2004 came with the arrival of A Grand Don’t Come For Free. Sven Goran Eriksson’s England team were preparing for another disappointing European Championships in Portugal. In preparation for watching France’s Zinedine Zidane slot home a free-kick and a penalty in added time to flatten England in the group stages, or the eccentric Ricardo ripping off his goalkeeping gloves to beat David James in a quarter-final penalty shootout, fans may have been simmering in the sound of Fit But You Know It.
The holiday anthem that receives only a small amount of the praise its’ lyrics deserve, but drop it this summer and it’ll sound brand new.
The story of the album itself, £1000 missing from Skinner’s home, may not be as dramatic as Greece reigning supreme as underdogs in 2004, but is a shoe-in for one of the best ‘rap opera’ albums ever.
Fast-forward a couple of years and to The Hardest Way To Make An Easy Living, 2006 and another shit international tournament performance.
Portugal again, as consistent in crushing the hopes of English supporters as Skinner and co. were in producing albums that told the tale of the British working-class emotional spectrum. Take Hotel Expressionism, and the rock and roll attitude to trashing an apartment and compare it to the tear-duct twitcher We Never Went To Church. Thus lies the diversity of The Streets.
Everything Is Borrowed was 2008’s release, and England didn’t even qualify that year. The picture of a waterfall links best to On The Edge Of A Cliff, but the pick of the tracks is the title track. The short story of bailiffs and financial struggle with a philosophical tone, it’s near-perfect.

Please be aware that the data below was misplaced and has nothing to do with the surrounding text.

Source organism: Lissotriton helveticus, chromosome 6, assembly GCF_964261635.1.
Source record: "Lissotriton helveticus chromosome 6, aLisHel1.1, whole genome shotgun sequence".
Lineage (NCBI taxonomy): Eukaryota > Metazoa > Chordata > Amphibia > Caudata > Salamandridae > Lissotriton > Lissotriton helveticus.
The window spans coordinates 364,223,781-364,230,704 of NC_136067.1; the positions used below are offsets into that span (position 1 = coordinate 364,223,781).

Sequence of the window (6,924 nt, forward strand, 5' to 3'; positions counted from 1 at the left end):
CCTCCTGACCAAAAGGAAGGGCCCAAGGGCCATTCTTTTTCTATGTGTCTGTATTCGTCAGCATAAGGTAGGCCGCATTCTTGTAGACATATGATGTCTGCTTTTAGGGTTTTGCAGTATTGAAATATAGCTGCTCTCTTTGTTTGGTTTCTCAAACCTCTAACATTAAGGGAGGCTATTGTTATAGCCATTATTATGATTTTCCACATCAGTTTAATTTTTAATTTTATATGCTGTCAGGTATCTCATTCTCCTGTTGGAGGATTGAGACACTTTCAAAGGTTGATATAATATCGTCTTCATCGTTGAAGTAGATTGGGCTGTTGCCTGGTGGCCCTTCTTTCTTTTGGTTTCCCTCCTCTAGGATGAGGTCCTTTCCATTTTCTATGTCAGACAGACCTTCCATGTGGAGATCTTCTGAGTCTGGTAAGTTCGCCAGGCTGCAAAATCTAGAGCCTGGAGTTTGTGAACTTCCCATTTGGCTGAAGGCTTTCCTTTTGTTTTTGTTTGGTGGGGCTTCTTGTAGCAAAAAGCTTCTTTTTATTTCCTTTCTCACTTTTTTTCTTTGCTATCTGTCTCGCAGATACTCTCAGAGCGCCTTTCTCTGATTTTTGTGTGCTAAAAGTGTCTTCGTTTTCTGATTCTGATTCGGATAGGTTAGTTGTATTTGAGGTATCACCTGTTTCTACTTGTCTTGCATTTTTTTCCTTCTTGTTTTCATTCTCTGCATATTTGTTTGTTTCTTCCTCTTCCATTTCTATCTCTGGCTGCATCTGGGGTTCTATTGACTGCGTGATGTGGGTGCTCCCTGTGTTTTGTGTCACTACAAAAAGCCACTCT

Skinner has said that there was a huge amount of material pulled away from the finished LP, maybe for a rainy day that may come soon. It’s a peaceful album, no doubt, and one might believe he was coming to terms with the end of his project. The penultimate album, only he knew then, but it was a record that balanced the antics with style, thought, and a smile.
In contrast to Original Pirate Material’s high-rise tower block, the artwork is a shot of university halls of residence, East Anglia to be exact. A red neon light shines from one of the Norfolk Terrace rooms as Skinner delves into the world of online love in OMG with the voice of Laura Vane.
It was his only album on the now Warner-parented Atlantic Records, and the last of The Streets albums, confirmed by Skinner even before release. Perhaps he was tired, perhaps he truly “hadn’t got anything more to do”, as he told The Guardian back then.
It’s proved to be a good decision, his varying aliases have allowed for greater variation, entrepreneurship such as the aforementioned Tonga nights. But more so, it has allowed for The Streets to rest, for the dust to settle and to revel in the nostalgia of those early recordings, feel the growth on urban pavements and sky-high flats, and make this return all the more sweeter.